Author: Various. Edited by Lindy Ryan. Introduction by Christina Henry
Title: Into the Forest
Publisher: Black Spot Books
Publication Date: Nov 8th 2022
Genre: Horror short stories
Buying link: Amazon
Disclaimer: I was given an Earc. I leave an honest review which is in no way influenced by the idea of a house with chicken feet. No siree.
A collection of new and exclusive short stories inspired by the Baba Yaga. Featuring Gwendolyn Kiste, Stephanie M. Wytovich, Mercedes M. Yardley, Monique Snyman, Donna Lynch, Lisa Quigley, and R. J. Joseph, with an introduction by Christina Henry.
Deep in the dark forest, in a cottage that spins on birds’ legs behind a fence topped with human skulls, lives the Baba Yaga. A guardian of the water of life, she lives with her sisters and takes to the skies in a giant mortar and pestle, creating tempests as she goes. Those who come across the Baba Baga may find help, hindrance, or horror. She is wild, she is a woman, she is a witch— and these are her tales.
Edited by Lindy Ryan, this collection brings together some of today’s leading voices of women in horror as they pay tribute to the Baba Yaga, and go Into the Forest.
Have you heard about Baba Yaga?
I will freely admit that I was in my late teens before I’d heard of the Eastern European Boogey-woman. Maybe because there are not too many forests around my area. Car parks, yes. Forests, no.
According to Slavik legend, Baba Yaga is a hideous creature, humanlike but with a huge crooked nose and iron teeth who may either hinder or help lost travellers. She is a witch, a sorceress, a maternal figure and someone who eats children- depending on which story you hear.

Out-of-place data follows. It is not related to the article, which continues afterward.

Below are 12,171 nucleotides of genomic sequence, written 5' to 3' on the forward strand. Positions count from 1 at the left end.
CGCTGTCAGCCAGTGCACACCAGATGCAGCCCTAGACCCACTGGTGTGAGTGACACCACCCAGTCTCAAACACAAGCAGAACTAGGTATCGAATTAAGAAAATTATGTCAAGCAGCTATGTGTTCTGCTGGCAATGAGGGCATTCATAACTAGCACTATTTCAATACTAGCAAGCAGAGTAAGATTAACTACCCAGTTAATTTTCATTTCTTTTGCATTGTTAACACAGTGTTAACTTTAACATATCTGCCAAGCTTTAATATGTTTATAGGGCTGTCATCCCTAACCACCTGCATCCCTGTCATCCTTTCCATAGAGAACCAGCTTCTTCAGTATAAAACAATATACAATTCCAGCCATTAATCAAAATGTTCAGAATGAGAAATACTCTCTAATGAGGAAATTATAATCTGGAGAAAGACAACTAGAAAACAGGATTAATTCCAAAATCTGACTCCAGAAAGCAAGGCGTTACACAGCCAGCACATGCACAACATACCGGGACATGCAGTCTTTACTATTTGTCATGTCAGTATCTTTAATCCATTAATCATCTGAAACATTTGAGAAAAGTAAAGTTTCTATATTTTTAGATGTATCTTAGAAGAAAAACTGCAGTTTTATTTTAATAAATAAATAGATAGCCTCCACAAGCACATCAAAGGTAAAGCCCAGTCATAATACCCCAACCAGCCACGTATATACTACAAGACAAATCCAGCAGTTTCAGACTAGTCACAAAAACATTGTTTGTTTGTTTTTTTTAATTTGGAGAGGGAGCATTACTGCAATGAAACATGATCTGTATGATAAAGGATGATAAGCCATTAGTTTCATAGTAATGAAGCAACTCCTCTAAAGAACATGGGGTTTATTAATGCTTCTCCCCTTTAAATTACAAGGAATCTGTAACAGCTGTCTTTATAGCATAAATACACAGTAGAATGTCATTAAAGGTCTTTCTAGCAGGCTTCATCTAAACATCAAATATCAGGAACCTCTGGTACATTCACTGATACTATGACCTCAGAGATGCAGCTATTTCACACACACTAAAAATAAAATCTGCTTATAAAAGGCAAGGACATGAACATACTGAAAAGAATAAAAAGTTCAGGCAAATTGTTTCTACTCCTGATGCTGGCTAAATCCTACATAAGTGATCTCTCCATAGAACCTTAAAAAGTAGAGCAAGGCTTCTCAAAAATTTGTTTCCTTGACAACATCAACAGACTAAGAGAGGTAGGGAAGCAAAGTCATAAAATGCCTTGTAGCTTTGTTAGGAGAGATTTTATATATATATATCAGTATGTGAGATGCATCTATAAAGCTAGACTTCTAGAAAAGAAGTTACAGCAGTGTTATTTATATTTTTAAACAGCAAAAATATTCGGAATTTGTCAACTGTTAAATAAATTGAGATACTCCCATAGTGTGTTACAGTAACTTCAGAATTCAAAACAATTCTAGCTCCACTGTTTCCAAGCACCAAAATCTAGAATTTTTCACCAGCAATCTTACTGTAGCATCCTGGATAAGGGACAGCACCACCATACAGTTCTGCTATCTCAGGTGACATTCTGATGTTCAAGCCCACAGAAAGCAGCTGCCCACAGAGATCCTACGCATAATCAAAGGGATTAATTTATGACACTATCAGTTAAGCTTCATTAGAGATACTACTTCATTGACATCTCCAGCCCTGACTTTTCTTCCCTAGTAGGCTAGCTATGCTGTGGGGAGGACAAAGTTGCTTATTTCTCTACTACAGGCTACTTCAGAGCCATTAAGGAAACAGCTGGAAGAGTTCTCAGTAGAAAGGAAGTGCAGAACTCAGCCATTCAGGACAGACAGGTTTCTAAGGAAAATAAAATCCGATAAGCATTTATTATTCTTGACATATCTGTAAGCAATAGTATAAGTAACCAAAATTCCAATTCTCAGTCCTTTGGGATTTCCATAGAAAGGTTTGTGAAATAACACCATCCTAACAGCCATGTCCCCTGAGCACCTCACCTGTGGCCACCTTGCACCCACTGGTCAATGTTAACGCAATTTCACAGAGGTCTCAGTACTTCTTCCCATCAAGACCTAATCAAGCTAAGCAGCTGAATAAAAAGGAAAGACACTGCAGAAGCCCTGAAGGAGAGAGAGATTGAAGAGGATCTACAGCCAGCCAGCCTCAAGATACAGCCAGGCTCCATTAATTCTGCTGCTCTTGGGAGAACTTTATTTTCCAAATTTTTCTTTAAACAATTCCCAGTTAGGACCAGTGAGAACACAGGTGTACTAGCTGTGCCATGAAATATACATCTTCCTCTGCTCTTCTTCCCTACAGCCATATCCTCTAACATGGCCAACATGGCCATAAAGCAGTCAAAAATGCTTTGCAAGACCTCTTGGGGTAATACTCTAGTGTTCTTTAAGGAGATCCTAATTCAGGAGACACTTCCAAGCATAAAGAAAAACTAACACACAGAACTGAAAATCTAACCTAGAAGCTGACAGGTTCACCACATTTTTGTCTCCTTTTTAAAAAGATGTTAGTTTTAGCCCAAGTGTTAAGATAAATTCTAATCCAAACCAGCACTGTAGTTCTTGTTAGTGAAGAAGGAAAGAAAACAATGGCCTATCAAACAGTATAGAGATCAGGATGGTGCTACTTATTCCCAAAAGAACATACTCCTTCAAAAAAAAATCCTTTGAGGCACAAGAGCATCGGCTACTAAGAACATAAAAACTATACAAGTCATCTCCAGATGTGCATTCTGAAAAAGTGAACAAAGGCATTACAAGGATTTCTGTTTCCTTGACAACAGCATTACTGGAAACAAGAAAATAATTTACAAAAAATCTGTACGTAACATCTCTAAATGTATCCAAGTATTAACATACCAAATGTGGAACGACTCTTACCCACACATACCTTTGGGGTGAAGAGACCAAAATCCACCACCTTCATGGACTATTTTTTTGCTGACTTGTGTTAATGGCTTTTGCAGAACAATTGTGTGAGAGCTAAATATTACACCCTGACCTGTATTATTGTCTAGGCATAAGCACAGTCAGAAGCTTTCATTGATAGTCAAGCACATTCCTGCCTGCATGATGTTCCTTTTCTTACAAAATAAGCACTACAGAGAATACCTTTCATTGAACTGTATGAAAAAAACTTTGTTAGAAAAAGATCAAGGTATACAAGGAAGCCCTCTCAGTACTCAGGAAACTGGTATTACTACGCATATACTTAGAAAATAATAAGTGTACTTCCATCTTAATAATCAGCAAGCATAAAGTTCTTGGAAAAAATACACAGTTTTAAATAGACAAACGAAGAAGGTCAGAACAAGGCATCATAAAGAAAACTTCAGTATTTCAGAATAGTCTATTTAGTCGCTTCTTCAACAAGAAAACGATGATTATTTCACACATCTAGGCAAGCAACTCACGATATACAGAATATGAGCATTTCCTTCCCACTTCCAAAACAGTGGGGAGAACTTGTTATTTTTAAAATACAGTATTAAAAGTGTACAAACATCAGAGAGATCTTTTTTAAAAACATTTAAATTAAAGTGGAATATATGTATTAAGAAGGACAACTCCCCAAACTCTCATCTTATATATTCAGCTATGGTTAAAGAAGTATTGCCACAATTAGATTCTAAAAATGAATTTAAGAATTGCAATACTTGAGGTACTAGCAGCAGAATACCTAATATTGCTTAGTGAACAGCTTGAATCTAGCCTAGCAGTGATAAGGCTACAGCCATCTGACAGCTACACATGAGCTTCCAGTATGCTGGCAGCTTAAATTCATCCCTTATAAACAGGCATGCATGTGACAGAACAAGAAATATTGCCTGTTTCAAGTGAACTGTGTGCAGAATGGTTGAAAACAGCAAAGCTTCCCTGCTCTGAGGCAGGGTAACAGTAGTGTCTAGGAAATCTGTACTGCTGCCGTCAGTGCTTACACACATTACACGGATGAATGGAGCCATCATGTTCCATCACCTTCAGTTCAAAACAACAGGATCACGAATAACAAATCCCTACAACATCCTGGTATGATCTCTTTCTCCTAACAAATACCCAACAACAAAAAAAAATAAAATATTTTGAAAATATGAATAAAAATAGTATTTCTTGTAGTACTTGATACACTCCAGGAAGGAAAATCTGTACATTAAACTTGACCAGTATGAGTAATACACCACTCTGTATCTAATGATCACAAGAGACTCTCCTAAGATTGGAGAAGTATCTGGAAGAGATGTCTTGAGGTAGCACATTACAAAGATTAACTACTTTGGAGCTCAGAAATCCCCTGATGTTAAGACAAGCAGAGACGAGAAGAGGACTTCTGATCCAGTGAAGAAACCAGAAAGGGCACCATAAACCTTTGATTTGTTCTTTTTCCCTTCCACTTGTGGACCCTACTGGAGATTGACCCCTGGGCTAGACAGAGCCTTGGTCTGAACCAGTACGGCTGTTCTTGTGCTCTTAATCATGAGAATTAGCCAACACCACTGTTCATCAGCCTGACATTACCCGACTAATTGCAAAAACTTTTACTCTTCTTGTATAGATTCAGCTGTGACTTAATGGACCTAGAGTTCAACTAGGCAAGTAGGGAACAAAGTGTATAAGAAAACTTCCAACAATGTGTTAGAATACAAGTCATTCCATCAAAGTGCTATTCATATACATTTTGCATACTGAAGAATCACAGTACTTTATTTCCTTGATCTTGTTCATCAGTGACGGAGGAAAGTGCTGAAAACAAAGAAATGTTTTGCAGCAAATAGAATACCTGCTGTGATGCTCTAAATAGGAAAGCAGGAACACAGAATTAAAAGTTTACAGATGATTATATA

She flits around the forest on a mortar, wielding a pestle like a baton and lives in a hut on chicken legs.
Yep. Chicken legs.
In some stories, Baba Yaga is three sisters who dwell together as a maiden/mother/crone trio; in others, she is a single witch known as the Forest Mother.
In any case, she is a fascinating creation and the short stories in this compilation run the gamut of amusing, heart-breaking and gruesome. Each one is diverse in its interpretation of the legend and so there is something for everyone.
As it is a horror compilation there will, understandably, be some tales that are more macabre than others and I think the tale Sugar and Spice and the Old Witch’s Price by Lisa Quigly could probably use a trigger warning for a mother killing her children. Several of the stories include Baba Yaga capturing children and eating them, or in some cases, eating the parents who have sent their children into the woods to die.
In one of my favourites Stork Bites by E.V. Knight, the author takes the recent events of Roe V Wade and uses the legend of Baba Yaga to add a dark fantasy element to the desperation of a woman trying to get rid of a pregnancy. It was so relevant and brilliantly done that I had to take a few minutes afterwards to take it in.
Although many of the stories cast Baba Yaga as a villain, there is an equal number where she is a saviour of sorts. She rescues women abandoned in the forest, those in trouble or helps lonely travellers.
Some of the short stories are so beautiful they make you really feel for Baba Yaga and her situation. Mama Yaga by Christina Sng and Flood Zone by Donna Lynch were so lyrical that I wanted them to go on and on. I also wanted to read more about the Black Knight in Herald the Knight by Mercedes Yardley.
Overall I’d say that this was a wonderful anthology and has introduced me to some fantastic female horror writers. I’d highly recommend it to anyone at all but especially to those who love to curl up under a blanket and ignore the scratching at the door.
With Thanks to Netgalley, Black Crow Books and Black Crow PR for the Earc.